Whoever meets Jeff in person doesn’t forget him easily. With the life he’s had so far, you’d be forgiven to assume he’d be a surly man, at war with the entire world – but you couldn’t be more wrong. Not once did I walk past him without him pulling me in for a big hug, or just telling me to "go and study hard". I’m not the only one who has received comments like this. He’s one of the biggest sources of encouragement for students at the University of Bristol, who pop out to Sainsbury's for lunch and talk to Jeff for a few minutes. He grinningly chats away with people in their forties, working long hours in the nearby offices. They go out to get a sandwich and a breath of fresh air, but Jeff provides them with a dose of happiness. Even if you don’t buy a magazine, this cheerful man still has a kind word for you and genuinely wishes you a good day. Jeff Knight is the most positive person you’ll ever meet.
In a way, The Big Issue saved Jeff. Even if it didn’t help him earn a substantial income, it offered him an opportunity to do something useful and legal. The money he receives is not charity, nor is it given out of pity. It isn't 'dirty money' either, acquired in an illegal way. It is fair compensation for fair work. The Big Issue organization treats the homeless as self-employed entrepreneurs, which gives people like Jeff the much-need independence, but also pride in what they do. What we do for a living is part of our identity: it’s part of who we are. That is why initiatives like The Big Issue make a big difference in homeless people’s life. Jeff became the most successful Big Issue salesman in Bristol.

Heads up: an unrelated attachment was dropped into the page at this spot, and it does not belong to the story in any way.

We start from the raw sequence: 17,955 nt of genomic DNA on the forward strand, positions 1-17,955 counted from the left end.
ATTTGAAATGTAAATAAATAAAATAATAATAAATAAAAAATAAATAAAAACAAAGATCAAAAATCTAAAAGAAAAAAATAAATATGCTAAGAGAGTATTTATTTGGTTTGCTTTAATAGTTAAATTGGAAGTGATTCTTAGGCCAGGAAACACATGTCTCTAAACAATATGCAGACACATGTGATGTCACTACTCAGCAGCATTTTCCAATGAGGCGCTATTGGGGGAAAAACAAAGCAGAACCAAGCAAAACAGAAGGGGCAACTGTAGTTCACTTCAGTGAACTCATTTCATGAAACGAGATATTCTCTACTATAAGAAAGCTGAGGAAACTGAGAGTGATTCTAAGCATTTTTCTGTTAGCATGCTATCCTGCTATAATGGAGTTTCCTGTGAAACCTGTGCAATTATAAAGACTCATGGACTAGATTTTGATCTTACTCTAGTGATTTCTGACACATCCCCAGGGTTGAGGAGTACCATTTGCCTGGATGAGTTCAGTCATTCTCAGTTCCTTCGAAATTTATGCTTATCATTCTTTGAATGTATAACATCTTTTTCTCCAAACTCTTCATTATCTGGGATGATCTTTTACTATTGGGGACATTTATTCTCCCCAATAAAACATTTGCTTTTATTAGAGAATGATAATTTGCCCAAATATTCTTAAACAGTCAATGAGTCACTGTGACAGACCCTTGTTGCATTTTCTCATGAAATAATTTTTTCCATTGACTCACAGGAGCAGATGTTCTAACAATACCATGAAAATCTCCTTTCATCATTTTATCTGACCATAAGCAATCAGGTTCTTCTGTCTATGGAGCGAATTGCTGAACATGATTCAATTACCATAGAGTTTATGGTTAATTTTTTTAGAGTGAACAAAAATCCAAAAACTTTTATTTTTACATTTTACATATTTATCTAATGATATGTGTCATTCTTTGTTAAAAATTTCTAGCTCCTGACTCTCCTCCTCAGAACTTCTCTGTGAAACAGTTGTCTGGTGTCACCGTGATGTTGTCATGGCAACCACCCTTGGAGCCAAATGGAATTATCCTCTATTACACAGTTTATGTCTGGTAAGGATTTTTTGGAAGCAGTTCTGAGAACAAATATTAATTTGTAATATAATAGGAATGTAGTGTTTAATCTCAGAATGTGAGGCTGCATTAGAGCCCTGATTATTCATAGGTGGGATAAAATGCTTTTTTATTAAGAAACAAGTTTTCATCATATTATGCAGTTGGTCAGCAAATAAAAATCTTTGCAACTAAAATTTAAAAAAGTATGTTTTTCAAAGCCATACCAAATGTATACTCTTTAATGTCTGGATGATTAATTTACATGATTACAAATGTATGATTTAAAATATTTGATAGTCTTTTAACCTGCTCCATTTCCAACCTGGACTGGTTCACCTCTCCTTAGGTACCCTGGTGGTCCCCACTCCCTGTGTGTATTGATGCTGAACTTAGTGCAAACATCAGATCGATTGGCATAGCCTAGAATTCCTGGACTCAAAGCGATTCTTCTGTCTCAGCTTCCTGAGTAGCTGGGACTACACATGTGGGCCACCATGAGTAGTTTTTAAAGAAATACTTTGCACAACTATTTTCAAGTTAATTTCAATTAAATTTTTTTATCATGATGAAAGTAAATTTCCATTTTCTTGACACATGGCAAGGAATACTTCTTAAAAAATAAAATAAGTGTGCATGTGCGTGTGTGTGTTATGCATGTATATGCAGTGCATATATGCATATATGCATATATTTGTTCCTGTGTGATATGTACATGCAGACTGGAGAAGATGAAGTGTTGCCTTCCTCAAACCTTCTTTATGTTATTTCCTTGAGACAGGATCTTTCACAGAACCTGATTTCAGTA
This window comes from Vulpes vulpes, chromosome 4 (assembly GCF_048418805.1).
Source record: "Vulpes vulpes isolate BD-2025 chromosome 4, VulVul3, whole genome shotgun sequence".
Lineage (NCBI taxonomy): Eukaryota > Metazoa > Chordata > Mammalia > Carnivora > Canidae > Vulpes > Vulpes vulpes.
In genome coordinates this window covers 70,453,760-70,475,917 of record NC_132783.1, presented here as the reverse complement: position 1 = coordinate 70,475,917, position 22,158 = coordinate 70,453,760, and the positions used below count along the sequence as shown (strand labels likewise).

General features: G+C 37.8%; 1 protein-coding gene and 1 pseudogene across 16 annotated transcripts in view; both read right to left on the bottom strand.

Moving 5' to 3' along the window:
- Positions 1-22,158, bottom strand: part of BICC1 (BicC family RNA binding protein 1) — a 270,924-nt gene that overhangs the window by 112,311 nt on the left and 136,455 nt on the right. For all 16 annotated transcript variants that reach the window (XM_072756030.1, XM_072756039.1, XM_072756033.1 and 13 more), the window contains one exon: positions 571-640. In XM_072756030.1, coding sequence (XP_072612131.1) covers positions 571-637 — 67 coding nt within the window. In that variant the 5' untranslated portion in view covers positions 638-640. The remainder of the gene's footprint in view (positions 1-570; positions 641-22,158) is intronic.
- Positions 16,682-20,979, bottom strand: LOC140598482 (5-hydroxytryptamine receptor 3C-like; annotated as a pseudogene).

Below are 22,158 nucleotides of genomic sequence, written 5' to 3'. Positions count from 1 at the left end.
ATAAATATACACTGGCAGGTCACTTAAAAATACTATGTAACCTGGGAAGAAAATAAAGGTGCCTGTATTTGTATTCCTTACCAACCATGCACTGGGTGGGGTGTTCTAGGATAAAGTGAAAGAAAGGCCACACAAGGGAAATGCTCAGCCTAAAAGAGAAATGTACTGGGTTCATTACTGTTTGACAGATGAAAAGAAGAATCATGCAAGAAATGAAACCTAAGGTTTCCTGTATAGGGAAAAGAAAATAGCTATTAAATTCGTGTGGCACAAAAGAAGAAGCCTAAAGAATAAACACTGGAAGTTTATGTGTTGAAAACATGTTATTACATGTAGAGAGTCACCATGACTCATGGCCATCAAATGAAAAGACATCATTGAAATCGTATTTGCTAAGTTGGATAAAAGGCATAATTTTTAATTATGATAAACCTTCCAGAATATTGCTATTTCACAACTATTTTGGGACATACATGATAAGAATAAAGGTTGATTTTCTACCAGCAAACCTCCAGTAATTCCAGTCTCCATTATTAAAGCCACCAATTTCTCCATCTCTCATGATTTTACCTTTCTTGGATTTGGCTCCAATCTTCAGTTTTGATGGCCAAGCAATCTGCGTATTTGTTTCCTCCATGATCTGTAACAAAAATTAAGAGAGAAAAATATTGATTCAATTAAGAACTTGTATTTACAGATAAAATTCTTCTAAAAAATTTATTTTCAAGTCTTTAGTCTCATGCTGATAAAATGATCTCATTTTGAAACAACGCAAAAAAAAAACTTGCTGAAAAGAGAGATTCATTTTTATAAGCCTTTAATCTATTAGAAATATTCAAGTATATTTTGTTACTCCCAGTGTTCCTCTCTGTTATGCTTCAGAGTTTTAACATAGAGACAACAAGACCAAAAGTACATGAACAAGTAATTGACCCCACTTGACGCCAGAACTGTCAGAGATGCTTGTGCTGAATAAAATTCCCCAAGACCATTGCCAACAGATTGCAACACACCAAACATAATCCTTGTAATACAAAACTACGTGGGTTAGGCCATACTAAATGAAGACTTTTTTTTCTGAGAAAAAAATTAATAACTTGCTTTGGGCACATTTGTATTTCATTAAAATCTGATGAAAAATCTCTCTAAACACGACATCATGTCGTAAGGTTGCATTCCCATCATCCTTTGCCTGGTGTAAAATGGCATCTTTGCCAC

There’s plenty of people selling The Big Issue all over the UK, but there’s very few who receive the recognition and publicity Jeff has enjoyed in the past years. School kids, university students, mums running errands, bank managers on their lunch break – they all see Jeff in the central Bristol and remember his charisma. And Jeff remembers them too. I’ve often witnessed him chatting to some of his ‘regulars’. He’ would talk to a young mother about how her youngest is doing at school; he would check in with a car salesman to see whether he’s hit his target for the month; he would even remember that I went home to visit family and he would ask me about my trip. And all of this he would do with a smile on his face, radiating nothing but love. His life-affirming character made him a colourful, memorable brightspot in the grisly South-Western city and, eventually, brought him fame.